Monday, August 21, 2017

The Silence before the Collapse

Federal Reserve debt 4.5 trillion, national debt 21 trillion. 2.7 trillion in government bonds to Social Security. Figure about 30 trillion the government has borrowed and issued paper for. Then spent it.

Imagine that you have 10 billion in the bank. What you need to realize is that you have no way of realistically spending it. So, in this case, we have a person well off, that doesn’t need the extra dollars in his account. From an economic perspective, the money does not exist, because there is no opportunity for the owner to spend it, the sum is so large.

This 10 billion cash savings from one person represents a small portion the future buying power of deferred consumption. Count the total amount of funds involved for all the rich, the amount could be quite substantial. Since the inclination to spend it is absent, inflation remains low and plenty of product remains on the market. The extremely rich are holding on to dead money that will never enter the financial system to generate inflation. So, the government is happy with the rich getting richer, no appreciable inflation for just that reason.

Naturally the drive to get richer involves the rich as a group to suck more money into their grasps. The government loves the idea. A real millionaire in 1960 could buy a house and a car every year on the interests of 30,000 generated a year. In today’s market, 10 million dollars in the bank might generate 30,000 a year and might buy half a luxury car. To be wealthy today, you need to be a billionaire. Cigarettes have gone from 22 cents a pack in 1964 to 100 dollars a carton today.

This pretty much explains why schools don’t offer much education that revolves around the concept of inflation. Even if they did, it would do no good. Everything an 18-year-old wants to buy has always been that price. They have no historic memory of price. The funny thing is, for the super-rich, it is the same concept. Even though one zero drops off of their buying power because of inflation, they don’t see it. But in reality, the 10 billion has lost 90 percent of its buying power over the last 20-year period.

The cumulative savings in this country for retirement have increased dramatically over the last 10 years. An awful lot of individuals realize that they didn’t save enough to retire comfortably and are saving a lot more. They are now working longer to make up the difference. This too, decreases consumption and keeps inflation lower that it should be.

Some people argue that this game can go on forever. And I do not think it can. From 1960 to 1990 we lost a zero on buying power vs money in the bank. Then we lost another zero from 1990 to 2010. The thing to notice is that the gaps are getting shorter in time. I think it foolish to say that the next zero drops off in 2020. The progression of 30 years to 20 years to 10 years makes too many assumptions.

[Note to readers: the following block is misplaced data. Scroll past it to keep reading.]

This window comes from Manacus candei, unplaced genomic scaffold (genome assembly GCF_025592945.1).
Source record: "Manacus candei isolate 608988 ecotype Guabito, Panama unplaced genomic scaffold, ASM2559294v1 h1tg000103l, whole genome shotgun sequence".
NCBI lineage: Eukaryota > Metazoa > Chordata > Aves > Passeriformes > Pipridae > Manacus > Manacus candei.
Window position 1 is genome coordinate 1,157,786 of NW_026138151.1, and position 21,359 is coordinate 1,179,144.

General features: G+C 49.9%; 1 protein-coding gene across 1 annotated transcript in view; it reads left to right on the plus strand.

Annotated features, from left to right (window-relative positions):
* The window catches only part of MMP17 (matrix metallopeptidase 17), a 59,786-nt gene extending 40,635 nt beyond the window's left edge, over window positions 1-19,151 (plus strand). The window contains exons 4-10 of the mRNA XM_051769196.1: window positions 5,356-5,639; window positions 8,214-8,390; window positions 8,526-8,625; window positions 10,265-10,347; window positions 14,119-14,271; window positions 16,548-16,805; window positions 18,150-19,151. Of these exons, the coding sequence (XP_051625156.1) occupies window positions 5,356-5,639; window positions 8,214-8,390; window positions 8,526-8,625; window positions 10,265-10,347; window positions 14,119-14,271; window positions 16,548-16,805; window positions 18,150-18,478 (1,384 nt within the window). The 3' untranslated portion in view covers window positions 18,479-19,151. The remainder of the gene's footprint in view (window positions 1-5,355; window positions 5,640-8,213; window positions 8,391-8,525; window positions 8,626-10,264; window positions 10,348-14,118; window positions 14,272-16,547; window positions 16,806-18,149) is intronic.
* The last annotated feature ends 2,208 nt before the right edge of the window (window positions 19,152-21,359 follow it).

Once the rich realize that they are losing a zero (90% of their purchasing power) on their net worth over a 10-year timeline, there will be a very significant switch in asset allocation.

The investment model has to change. Compound interest is no longer the 8th wonder of the world. The rule of 72 where you divide your interest rate at the bank into 72 gives you the time it takes to double your savings. That kind of sucks when one into 72, returns 72 years. Compound interest at that interest rate will not make you rich.

So, with today’s back of the envelope calculation, 100,000 in the bank for 10 years will lose one zero in buying power. 10 years from now, you’ll have the purchasing power of $10,000 to $20,000. You are looking at 9 percent inflation per year. In reality, the bank should be paying the inflation rate plus 2.5 percent on savings.

You might disagree with everything above, but there are two things we can agree on. If there was a shortage of funds to borrow, interest rates would have to rise. And you cannot force people to borrow money. What you can conclude from that is there is a hell of a lot of dollars looking for an investment and surprisingly they are satisfied with the interest rate offered. Economically that puzzles me.

The other factor that bothers me is the spread between junk bonds and Treasury’s. Its 4 percent. It portends that every loan transaction is a viable and fungible event with a very high bond rating. More than likely, an older person is looking for the highest rate of return to keep from exhausting his retirement fund. The poor guy probably thinks triple D is like a bra size, very desirable. The small spread implies that there is very little risk in the market.

We are at a point where we have tremendous wealth and tremendous debt and it is kind of a zero-sum game. People are looking for a stock market crash, but it could be different this time, it could be an electronic credit and debit card crash that the structured internet cannot handle.

This could play out in the coming months. October is the month to watch, that's where the action has been in the past.